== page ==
duction. The firm has six full-time employees and 25
other workers who may serve as clowns or softball rel'-
"Their main purpose is to make sure everybody gets
By Richelle Shafer
Susan O'Rear's music classroom at Hodge Elementary
School in Denton has no chairs, no tables, no desks and
the children don't wear shoes.
Not exactly a traditional classroom setting, but then.
Mrs. O'Rear's teaching is not traditional. All she re-
quires is a little musical improvising on the part of her
Mrs. O'Rear uses the method of teaching called the
Orff process. "Orff stresses improvisation ... making it
up as you go along. It takes the musicality already in a
child and brings it out in the open for us to explore, de-
velop and delight in," she said.
The" theory behind the Orff process is that every child
is born with some kind of natural talent, and with the
proper coaching. he or she can express these abilities and
Mrs. O'Rear said that each child has an individual
musical ability, such as singing or dancing. that could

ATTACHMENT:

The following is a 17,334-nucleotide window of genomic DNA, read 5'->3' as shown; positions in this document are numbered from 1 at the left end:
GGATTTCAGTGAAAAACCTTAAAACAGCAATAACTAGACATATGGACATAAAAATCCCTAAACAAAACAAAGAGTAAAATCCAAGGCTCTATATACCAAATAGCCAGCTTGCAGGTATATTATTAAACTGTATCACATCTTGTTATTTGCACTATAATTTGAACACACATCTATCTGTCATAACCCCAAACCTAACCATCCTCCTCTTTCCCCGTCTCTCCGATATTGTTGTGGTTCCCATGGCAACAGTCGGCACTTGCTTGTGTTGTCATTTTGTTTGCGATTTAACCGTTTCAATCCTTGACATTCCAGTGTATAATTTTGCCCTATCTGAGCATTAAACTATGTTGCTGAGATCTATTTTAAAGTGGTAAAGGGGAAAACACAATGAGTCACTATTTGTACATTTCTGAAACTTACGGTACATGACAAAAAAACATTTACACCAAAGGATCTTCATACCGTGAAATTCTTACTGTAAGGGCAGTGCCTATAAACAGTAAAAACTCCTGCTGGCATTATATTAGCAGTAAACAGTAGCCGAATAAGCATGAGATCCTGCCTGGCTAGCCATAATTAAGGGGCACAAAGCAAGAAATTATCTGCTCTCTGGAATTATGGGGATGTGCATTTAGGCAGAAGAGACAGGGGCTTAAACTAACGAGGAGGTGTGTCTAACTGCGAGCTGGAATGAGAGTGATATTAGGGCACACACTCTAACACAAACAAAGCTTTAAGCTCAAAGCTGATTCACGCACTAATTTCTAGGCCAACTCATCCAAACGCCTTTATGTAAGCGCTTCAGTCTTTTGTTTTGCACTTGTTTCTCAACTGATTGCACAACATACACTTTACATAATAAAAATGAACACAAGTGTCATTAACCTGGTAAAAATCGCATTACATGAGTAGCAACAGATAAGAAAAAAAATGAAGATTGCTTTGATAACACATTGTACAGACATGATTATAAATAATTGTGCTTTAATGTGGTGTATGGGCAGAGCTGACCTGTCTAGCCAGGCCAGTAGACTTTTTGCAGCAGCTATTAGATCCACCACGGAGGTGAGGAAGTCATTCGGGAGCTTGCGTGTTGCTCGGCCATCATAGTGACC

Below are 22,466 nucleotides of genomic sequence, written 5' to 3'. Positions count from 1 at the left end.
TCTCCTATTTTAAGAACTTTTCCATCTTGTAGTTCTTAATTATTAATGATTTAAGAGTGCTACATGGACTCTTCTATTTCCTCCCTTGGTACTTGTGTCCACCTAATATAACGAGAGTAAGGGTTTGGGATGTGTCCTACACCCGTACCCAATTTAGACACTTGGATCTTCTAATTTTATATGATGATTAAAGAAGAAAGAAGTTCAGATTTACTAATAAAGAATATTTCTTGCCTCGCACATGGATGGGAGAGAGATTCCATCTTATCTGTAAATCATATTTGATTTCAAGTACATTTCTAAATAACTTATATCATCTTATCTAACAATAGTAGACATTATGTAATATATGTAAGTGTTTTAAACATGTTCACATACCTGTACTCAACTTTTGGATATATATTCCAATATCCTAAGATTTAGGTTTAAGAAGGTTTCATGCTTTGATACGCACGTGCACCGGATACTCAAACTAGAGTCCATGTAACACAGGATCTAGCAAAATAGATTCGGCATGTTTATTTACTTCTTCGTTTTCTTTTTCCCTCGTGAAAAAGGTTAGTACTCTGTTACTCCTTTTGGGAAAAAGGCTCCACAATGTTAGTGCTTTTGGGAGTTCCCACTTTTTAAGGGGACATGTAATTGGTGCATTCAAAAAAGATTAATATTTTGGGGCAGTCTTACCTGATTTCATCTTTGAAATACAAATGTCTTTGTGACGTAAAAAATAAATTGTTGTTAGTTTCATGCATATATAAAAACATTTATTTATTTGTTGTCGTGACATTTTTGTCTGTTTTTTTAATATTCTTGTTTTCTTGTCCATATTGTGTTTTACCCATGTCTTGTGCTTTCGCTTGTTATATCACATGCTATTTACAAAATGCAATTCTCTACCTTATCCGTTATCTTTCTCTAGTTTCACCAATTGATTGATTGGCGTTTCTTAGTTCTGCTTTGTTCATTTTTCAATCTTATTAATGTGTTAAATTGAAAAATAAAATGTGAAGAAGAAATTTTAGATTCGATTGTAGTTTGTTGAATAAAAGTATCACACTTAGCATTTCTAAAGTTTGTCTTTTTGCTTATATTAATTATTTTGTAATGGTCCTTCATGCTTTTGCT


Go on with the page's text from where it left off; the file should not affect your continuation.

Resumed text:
remain unseen unless encouraged by someone. She pro-
vides the encouragement and teaches the student to create
the music instead of recreate it, or do a dance he has
.never done before. The student simply learns by doing
While teaching one of her fourth grade classes a dance
step, Mrs. O'Rear helps the students understand it by
telling them, "Say it and you'll do it. Heel, toe, step.
step, step.'' The students join her while she repeats the
phrase and it becomes easier for them.
Mrs. O'Rear became interested in the'Orff process
while student teaching under Marge Vaughn at Newton
Rayzor Elementary School 14 years ago. But it was Dr.
Avon Gillespie, associate professor of music education
at the University of North Texas, who was her true in-
spiration and the one who certified her in the Orff pro-
Dr. Gillespie said Orff training is done in three levels,
with difficulty in principles and ideas increasing as the
levels advance. "The physical movement is what makes
it (the process) unique. The children learn about music
by actually doing it," he said. Mrs. O'Rear is the first